Notice the government seal in the top right? that prevents fakes

Although, I will say this is not the first time i’ve played the game:  where would random item be in the grocery store.

Here is where my baby formula is sold:

safely behind lock and key right beside the liquor

Yes, you see that right.  After 2 days of searching the shelves of every grocery store in our area we found it locked away in a glass case beside the liquor.  Obviously.   If ever there was a Taiwanese version of supermarket sweeps – i would do chasing my tail lost in the wrong aisle.

Our First Typhoon: Fanapi

Last weekend we experienced Fanapi, a category 3 typhoon and our first typhoon while in Taiwan. To us in the North of Taiwan, it was relatively harmless, however Hualien County (花蓮縣) on the east coast was hit harder.

It's coming right for us!

Sunday was very bad weather so we stayed inside to watch the alternating wind and heavy rain. Apart from some felled tree branches on RenAi Road, there wasn’t much of an aftermath where we were. Taiwan is well-prepared for typhoons – here’s a restaurant menu that Sylvia found that even mentions being open on “typhoon days.”

A typhoon shouldn't prevent you from getting good waffles.

Stay tuned for our inevitable “first earthquake” post! 🙂

Never a Dull Moment: No Water at Home!

Living in Taipei there’s always something new coming up every day – and it’s usually a situation that forces us to use our (limited) Chinese! Like this morning, when suddenly our water taps went dry. Uh oh. Our water stopped working? Now what?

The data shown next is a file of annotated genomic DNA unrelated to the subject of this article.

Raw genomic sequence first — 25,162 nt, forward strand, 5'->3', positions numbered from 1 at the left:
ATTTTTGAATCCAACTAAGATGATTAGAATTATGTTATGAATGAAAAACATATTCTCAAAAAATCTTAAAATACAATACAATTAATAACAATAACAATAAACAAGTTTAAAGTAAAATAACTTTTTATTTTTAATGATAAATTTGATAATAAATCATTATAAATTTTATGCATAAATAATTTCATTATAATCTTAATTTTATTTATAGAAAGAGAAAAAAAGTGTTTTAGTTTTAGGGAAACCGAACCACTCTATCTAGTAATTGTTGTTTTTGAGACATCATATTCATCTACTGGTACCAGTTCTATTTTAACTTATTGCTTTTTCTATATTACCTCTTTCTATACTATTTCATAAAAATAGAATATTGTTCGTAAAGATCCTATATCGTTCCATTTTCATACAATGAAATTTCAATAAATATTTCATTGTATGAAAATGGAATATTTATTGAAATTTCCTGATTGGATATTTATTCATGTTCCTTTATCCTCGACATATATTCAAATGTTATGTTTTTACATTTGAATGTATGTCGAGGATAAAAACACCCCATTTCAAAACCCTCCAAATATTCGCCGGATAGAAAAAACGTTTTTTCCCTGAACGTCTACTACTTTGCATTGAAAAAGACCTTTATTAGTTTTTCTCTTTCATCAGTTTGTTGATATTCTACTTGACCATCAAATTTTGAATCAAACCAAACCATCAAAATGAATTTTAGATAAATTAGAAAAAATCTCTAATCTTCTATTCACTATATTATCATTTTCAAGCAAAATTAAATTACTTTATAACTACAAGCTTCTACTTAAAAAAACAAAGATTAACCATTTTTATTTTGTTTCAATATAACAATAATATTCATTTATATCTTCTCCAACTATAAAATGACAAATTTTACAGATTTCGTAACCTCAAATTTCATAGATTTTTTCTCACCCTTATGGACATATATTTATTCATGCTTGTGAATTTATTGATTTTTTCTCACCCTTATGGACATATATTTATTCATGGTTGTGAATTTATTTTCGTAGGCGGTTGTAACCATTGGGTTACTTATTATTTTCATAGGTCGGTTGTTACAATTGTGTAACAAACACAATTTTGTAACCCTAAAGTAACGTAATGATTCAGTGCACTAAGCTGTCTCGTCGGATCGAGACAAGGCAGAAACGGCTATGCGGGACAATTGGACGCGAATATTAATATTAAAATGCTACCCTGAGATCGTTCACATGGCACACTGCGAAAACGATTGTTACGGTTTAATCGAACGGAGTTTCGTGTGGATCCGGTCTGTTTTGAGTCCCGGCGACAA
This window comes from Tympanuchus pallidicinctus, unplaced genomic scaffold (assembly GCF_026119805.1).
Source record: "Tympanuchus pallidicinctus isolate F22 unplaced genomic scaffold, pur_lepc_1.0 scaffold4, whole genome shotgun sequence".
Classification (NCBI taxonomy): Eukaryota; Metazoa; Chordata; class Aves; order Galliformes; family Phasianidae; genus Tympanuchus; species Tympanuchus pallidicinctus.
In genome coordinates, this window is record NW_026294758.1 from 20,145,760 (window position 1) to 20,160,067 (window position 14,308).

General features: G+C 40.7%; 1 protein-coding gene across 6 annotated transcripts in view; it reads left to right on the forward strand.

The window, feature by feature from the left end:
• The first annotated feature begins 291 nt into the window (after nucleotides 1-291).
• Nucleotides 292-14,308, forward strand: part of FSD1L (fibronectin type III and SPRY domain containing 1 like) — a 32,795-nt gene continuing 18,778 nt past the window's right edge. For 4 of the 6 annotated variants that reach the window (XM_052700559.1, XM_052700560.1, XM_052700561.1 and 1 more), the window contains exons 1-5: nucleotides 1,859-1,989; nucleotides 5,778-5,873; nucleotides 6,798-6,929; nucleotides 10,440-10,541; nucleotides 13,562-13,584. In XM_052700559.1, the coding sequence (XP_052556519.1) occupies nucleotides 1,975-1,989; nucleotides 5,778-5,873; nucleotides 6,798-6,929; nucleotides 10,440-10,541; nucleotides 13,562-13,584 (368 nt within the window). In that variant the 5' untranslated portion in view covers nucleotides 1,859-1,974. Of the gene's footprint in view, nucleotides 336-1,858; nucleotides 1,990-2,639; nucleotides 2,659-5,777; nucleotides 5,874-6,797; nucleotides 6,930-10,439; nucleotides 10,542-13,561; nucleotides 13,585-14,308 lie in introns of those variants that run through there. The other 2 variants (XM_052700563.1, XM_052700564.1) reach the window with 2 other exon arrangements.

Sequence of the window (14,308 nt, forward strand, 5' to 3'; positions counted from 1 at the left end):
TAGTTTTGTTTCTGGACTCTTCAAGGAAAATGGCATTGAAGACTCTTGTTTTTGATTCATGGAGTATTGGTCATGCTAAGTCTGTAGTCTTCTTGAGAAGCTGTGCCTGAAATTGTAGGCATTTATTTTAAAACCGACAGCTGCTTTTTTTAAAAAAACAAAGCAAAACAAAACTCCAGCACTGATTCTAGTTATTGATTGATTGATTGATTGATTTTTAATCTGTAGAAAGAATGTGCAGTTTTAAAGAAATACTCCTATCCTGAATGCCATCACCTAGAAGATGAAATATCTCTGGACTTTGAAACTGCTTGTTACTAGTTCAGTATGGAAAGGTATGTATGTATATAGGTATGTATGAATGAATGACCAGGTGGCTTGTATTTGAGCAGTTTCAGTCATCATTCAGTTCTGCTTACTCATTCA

Well first, I remembered the landlord briefly mentioning that our water pump used a battery. Why? I have no idea. The only electricity it has is that battery, so I figured it needed replacing.

Off to 7-11 (given that a typhoon is on its way this weekend I didn’t want to go much further). Do you sell batteries? (你們賣出電池嗎?Nǐmen mài chū diànchí ma?) I have no idea how to ask for “D-Cell” batteries specifically so I brought the old one with me.

Nope. That didn't do it.

But that didn’t work. So I ventured out and considered trying to ask a neighbour if they had any water (I guess it would be: 你的公寓有水嗎?Nǐ de gōngyù yǒu shuǐ ma?) when I noticed a new piece of paper taped to the inside of our elevator:

Ah, of course! Written right here, plain as day.

Uhh. Yeah. Well, it mentions today’s date (and yesterday’s) and it has the character for water (“水”) so I figured this was it. To my surprise, I was actually able to read the relevant bit: “9月18日(星期六)停水一天” (“September 18th (Saturday) water [will be] stopped for one day”).

The always humourous Google Translate version is:

Dear Neighborhood Hello, everybody!

More recently said, the elevator can not be used by the Friends of the lift in conjunction with worship and dealing with leaking water and other professional staff after survey has identified the reasons for the roof caused water seepage into the elevator machine pit.

It will be 99 September 17 to September 18, (Week 56 construction), and are scheduled from September 18 (Saturday) without water one day, please neighbor early water use.

Be between these, please forgive me!

Yeah. I wish I had noticed this sign yesterday! Looks like I’m going back to 7-11 for some more jugs of water!

pampered pooch

Within a short week its already obvious how much the Taiwanese love their dogs.  So far it seems easier to buy pet food than baby formula as our neighbourhood has 3 pet stores (and counting) in a 5 block radius and my local grocery store doesn’t seem to carry formula.  I’ve seen dogs being carried in hand bags ala Paris Hilton and even being pushed down the street in baby strollers.  Yesterday I managed to snap a photo of this woman carrying her cinnamon poodle in her sling while grocery shopping.

Look a lot like a baby sling...

Odd thing though, at checkout in this same grocery store there is a sign that I think says No Dogs?!

No dogs?

Or maybe it says no unicorns.  Its hard to tell.